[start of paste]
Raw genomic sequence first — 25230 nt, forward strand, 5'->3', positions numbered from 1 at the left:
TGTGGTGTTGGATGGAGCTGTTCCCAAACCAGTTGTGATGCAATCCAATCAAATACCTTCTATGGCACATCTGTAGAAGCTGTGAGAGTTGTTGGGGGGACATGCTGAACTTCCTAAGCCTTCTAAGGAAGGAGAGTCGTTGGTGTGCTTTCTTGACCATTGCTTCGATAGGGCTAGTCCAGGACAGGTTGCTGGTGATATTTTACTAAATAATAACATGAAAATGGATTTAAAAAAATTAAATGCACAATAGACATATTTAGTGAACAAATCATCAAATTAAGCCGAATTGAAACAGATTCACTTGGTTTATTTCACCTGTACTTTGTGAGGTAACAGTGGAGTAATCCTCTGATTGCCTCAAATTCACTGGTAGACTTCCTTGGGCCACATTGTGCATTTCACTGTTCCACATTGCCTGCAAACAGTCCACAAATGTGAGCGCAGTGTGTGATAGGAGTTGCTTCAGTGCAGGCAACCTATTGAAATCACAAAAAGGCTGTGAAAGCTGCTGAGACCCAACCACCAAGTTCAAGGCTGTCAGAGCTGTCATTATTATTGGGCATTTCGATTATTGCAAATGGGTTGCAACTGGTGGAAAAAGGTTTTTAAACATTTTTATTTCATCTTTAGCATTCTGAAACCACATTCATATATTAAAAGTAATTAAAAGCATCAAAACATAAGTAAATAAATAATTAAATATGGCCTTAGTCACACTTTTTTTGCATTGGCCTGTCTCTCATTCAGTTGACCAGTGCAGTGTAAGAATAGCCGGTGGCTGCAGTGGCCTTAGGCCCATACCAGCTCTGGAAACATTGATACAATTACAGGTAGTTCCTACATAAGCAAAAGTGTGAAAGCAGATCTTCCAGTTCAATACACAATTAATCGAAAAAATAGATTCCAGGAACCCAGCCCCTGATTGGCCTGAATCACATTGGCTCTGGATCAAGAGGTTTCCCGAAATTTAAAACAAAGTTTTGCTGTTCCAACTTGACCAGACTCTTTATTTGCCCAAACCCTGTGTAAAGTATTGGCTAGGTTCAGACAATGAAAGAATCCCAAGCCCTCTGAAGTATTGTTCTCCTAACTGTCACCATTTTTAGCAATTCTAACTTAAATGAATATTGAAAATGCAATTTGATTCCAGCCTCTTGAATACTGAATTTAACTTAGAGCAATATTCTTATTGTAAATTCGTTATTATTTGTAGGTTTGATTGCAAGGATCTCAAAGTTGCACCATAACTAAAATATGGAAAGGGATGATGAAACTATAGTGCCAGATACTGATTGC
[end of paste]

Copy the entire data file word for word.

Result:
Raw genomic sequence first — 25230 nt, forward strand, 5'->3', positions numbered from 1 at the left:
TGTGGTGTTGGATGGAGCTGTTCCCAAACCAGTTGTGATGCAATCCAATCAAATACCTTCTATGGCACATCTGTAGAAGCTGTGAGAGTTGTTGGGGGGACATGCTGAACTTCCTAAGCCTTCTAAGGAAGGAGAGTCGTTGGTGTGCTTTCTTGACCATTGCTTCGATAGGGCTAGTCCAGGACAGGTTGCTGGTGATATTTTACTAAATAATAACATGAAAATGGATTTAAAAAAATTAAATGCACAATAGACATATTTAGTGAACAAATCATCAAATTAAGCCGAATTGAAACAGATTCACTTGGTTTATTTCACCTGTACTTTGTGAGGTAACAGTGGAGTAATCCTCTGATTGCCTCAAATTCACTGGTAGACTTCCTTGGGCCACATTGTGCATTTCACTGTTCCACATTGCCTGCAAACAGTCCACAAATGTGAGCGCAGTGTGTGATAGGAGTTGCTTCAGTGCAGGCAACCTATTGAAATCACAAAAAGGCTGTGAAAGCTGCTGAGACCCAACCACCAAGTTCAAGGCTGTCAGAGCTGTCATTATTATTGGGCATTTCGATTATTGCAAATGGGTTGCAACTGGTGGAAAAAGGTTTTTAAACATTTTTATTTCATCTTTAGCATTCTGAAACCACATTCATATATTAAAAGTAATTAAAAGCATCAAAACATAAGTAAATAAATAATTAAATATGGCCTTAGTCACACTTTTTTTGCATTGGCCTGTCTCTCATTCAGTTGACCAGTGCAGTGTAAGAATAGCCGGTGGCTGCAGTGGCCTTAGGCCCATACCAGCTCTGGAAACATTGATACAATTACAGGTAGTTCCTACATAAGCAAAAGTGTGAAAGCAGATCTTCCAGTTCAATACACAATTAATCGAAAAAATAGATTCCAGGAACCCAGCCCCTGATTGGCCTGAATCACATTGGCTCTGGATCAAGAGGTTTCCCGAAATTTAAAACAAAGTTTTGCTGTTCCAACTTGACCAGACTCTTTATTTGCCCAAACCCTGTGTAAAGTATTGGCTAGGTTCAGACAATGAAAGAATCCCAAGCCCTCTGAAGTATTGTTCTCCTAACTGTCACCATTTTTAGCAATTCTAACTTAAATGAATATTGAAAATGCAATTTGATTCCAGCCTCTTGAATACTGAATTTAACTTAGAGCAATATTCTTATTGTAAATTCGTTATTATTTGTAGGTTTGATTGCAAGGATCTCAAAGTTGCACCATAACTAAAATATGGAAAGGGATGATGAAACTATAGTGCCAGATACTGATTGC